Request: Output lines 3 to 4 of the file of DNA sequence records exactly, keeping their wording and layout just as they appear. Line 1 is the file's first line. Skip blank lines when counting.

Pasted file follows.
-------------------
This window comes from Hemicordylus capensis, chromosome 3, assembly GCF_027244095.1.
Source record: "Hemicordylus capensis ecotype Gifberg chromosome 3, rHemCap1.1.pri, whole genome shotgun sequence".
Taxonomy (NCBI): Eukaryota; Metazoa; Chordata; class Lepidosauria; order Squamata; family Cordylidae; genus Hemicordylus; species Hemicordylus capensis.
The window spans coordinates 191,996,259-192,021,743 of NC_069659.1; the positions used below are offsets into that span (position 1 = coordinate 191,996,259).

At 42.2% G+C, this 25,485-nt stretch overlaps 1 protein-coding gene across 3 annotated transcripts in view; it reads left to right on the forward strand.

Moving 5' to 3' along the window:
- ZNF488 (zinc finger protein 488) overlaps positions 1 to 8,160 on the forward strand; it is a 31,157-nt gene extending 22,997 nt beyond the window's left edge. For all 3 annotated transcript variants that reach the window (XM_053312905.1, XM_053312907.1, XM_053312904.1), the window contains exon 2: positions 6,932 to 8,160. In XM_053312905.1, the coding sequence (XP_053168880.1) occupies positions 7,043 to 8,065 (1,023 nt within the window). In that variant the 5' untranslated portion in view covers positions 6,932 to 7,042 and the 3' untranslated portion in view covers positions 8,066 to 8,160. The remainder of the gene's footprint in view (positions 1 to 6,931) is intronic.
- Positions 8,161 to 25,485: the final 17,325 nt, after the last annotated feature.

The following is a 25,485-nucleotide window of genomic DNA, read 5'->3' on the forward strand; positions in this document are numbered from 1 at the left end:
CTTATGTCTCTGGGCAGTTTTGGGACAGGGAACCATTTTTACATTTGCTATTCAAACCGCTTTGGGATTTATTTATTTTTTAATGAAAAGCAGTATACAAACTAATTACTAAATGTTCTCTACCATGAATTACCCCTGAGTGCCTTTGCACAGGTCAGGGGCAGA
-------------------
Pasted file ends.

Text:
Taxonomy (NCBI): Eukaryota; Metazoa; Chordata; class Lepidosauria; order Squamata; family Cordylidae; genus Hemicordylus; species Hemicordylus capensis.
The window spans coordinates 191,996,259-192,021,743 of NC_069659.1; the positions used below are offsets into that span (position 1 = coordinate 191,996,259).